Mr. M's advertises itself as an "Internet and Cafe" on its sign on Fair Oaks Boulevard in Carmichael, but what happens inside looks more like a small casino.
On a recent weeknight, 20 people were playing games of chance, including computer slot machines with sound effects that rang like the real thing.
On Tuesday, Sacramento County supervisors turned down an appeal by Mr. M's owner, Martel Mendoza, to have a previous rejection of his business license overturned. The county's tax and license collector had revoked it in August, following an investigation by law enforcement officials.
According to state and county officials, the "cafe" is a concealed gambling operation and part of a growing trend across California.
In an advisory sent to law-enforcement officials last month, the state Bureau of Gambling Control said Internet cafes with gambling are opening with "increasing frequency." The bureau "considers Internet cafes that offer these types of sweepstakes to be illegal gambling operations," the advisory states.
Michelle Gregory, a spokeswoman at the state Department of Justice, said local law enforcement officials have contacted the department about illegal gambling operations across the state. The department has been providing advice and assistance to the jurisdictions, including Sacramento County.
About 15 similar gambling operations have opened in the past couple of years in unincorporated Sacramento County, said Guy Fuson, the county's business license manager. Typically they use an Internet cafe or other type of business as a front, he said.
Three of the operations have lost their business licenses, others decided to close after being told they were illegal, and some are still in operation, he said.
In an unsuccessful bid to restore Mendoza's license before the supervisors Tuesday, Mendoza's attorney, Harlan W. Goodson, echoed what defense attorneys have said in other cases. He said Mr. M's provides legal sweepstakes games such as the Monopoly games that McDonald's offers. They're a form of advertising and protected free speech, he said.
The Sacramento County District Attorney's Office has worked with the Sheriff's Department and the Sacramento Police Department to close a number of Internet cafes offering illegal gambling, spokeswoman Shelly Orio said.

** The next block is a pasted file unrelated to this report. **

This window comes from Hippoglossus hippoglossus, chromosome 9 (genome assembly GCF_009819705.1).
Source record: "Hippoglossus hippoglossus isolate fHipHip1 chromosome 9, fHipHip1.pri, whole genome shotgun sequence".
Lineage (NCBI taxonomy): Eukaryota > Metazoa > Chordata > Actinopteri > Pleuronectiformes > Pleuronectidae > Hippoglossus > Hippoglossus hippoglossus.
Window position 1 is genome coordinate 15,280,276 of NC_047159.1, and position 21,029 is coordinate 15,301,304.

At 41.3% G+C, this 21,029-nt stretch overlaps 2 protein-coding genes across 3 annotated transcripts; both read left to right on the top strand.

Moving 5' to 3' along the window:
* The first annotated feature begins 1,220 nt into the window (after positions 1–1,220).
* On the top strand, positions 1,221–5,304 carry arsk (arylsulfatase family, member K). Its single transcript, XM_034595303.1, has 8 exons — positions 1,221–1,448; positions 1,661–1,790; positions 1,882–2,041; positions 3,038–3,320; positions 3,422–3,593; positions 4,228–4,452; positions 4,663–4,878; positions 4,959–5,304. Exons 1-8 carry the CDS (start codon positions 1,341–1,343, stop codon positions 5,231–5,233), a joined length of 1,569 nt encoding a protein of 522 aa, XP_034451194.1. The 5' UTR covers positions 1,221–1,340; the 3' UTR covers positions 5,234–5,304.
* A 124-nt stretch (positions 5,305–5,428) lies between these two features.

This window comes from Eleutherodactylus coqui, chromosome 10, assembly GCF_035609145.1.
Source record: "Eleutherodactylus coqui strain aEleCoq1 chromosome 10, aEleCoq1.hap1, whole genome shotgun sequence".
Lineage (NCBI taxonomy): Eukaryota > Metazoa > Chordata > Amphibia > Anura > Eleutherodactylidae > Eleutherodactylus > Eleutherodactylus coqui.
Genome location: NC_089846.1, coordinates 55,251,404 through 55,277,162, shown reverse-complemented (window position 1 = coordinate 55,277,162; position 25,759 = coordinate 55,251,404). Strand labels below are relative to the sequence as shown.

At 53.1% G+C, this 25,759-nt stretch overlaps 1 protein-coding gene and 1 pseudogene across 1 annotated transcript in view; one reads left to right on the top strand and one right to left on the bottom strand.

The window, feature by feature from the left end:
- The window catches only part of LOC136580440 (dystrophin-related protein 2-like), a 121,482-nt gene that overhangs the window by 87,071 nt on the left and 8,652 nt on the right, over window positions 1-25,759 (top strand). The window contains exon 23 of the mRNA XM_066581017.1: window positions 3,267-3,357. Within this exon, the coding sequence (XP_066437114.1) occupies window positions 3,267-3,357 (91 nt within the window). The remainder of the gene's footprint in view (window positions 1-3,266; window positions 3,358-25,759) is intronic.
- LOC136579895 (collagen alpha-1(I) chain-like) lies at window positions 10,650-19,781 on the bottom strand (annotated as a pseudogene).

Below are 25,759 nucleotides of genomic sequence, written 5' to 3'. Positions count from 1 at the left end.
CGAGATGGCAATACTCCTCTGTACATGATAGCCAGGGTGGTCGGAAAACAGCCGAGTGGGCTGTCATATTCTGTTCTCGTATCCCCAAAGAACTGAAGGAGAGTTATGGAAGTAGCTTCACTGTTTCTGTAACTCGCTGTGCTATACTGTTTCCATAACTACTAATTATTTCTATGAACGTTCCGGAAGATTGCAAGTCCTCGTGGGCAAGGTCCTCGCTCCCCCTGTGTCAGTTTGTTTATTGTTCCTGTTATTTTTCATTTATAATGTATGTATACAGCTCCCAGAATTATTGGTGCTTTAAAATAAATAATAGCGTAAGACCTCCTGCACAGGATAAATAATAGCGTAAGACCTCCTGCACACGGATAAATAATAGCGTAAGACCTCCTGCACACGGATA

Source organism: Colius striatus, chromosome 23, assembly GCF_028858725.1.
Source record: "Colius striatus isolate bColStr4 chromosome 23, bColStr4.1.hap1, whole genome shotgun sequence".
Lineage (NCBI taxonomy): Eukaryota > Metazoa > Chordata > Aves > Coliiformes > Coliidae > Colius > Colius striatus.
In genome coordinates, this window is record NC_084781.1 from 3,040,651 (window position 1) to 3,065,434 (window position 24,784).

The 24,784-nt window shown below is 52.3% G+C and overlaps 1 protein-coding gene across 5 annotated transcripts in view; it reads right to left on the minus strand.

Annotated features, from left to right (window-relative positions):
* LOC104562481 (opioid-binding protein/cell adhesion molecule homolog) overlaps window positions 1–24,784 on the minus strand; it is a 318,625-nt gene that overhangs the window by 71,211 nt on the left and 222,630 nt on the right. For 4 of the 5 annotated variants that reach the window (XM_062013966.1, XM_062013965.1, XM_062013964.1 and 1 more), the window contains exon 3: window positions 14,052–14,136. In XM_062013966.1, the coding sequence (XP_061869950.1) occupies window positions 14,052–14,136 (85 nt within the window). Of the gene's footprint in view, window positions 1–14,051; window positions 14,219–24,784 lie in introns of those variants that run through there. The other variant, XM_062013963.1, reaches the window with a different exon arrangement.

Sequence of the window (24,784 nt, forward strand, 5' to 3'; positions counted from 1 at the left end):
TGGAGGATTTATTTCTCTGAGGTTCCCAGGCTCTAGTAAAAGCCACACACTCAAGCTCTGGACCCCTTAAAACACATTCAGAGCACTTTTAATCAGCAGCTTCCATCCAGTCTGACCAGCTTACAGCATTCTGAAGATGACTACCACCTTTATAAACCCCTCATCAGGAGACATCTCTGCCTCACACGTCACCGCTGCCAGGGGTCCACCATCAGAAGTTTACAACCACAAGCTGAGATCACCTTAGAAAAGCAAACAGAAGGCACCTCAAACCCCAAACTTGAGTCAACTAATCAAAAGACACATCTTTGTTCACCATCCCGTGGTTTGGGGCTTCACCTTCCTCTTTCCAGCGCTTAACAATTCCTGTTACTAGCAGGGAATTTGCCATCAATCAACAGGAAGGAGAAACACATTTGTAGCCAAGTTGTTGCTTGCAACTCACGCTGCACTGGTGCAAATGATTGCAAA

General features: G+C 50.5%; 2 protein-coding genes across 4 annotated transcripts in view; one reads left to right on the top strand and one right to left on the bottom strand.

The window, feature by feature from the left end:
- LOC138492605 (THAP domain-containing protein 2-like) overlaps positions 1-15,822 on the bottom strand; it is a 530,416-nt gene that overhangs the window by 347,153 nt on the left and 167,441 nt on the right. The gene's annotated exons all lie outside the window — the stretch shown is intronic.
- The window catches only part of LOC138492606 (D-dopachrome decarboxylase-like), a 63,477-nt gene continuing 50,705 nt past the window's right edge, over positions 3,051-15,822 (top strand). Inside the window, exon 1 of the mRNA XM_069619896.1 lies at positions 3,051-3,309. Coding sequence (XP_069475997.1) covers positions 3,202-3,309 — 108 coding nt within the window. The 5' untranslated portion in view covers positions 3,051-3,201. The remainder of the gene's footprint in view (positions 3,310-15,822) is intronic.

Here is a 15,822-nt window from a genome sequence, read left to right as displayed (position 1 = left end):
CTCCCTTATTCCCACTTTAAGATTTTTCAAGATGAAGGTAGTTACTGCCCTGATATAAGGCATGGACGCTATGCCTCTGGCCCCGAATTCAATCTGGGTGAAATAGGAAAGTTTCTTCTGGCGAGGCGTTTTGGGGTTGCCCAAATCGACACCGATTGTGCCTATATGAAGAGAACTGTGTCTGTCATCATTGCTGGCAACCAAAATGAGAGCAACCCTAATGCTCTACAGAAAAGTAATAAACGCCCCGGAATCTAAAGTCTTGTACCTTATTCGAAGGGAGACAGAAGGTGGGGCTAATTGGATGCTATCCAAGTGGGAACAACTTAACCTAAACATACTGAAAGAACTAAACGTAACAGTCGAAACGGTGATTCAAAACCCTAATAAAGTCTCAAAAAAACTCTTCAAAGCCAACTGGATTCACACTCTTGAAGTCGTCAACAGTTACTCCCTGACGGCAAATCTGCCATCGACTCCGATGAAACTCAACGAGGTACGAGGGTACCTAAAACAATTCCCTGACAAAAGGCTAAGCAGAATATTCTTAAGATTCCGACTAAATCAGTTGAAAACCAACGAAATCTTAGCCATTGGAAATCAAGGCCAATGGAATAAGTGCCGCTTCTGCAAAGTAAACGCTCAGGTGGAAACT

The office has filed cases against four operations, with 10 defendants, and has investigations open against other stores with gambling, she said.
Fuson said officials are worried that customers aren't the only ones losing money because of the gambling.
"Gambling isn't the biggest problem," he said. "The real problem is that legitimate businesses are complaining. These places attract prostitution, drug dealing and trash."
In April, when the Sheriff's Department conducted a raid on Mr. M's, a man suspiciously tried to leave out the back door, according to an investigative report. He was carrying 9 grams of methamphetamine, a scale and a narcotic pipe, the report said.
Fuson said the increase in illegal gambling is tied in part to the county's decision a little over a year ago to ban marijuana dispensaries. Some of the illegal gambling operations have been run by former dispensary operators, he said.
At places such as Mr. M's, customers go in and get a card that contains credits and swipe it on a computer terminal. The terminal gives customers the option of using the Internet or playing sweepstakes games.
Typically, the sweepstakes software is operated on site, according to the Department of Justice. Customers are paid their winnings on-site.
Some people who have tried to open such operations in Sacramento County freely stated their intent and were denied, Fuson said. Others, such as Mendoza, have not been forthcoming.
In his application, he said he would offer "copying, faxing, printing, Internet, coffee, soda, snack prepackaged." His attorney argued Tuesday that he did not deceive the county but offered the sweepstakes as marketing for the other products.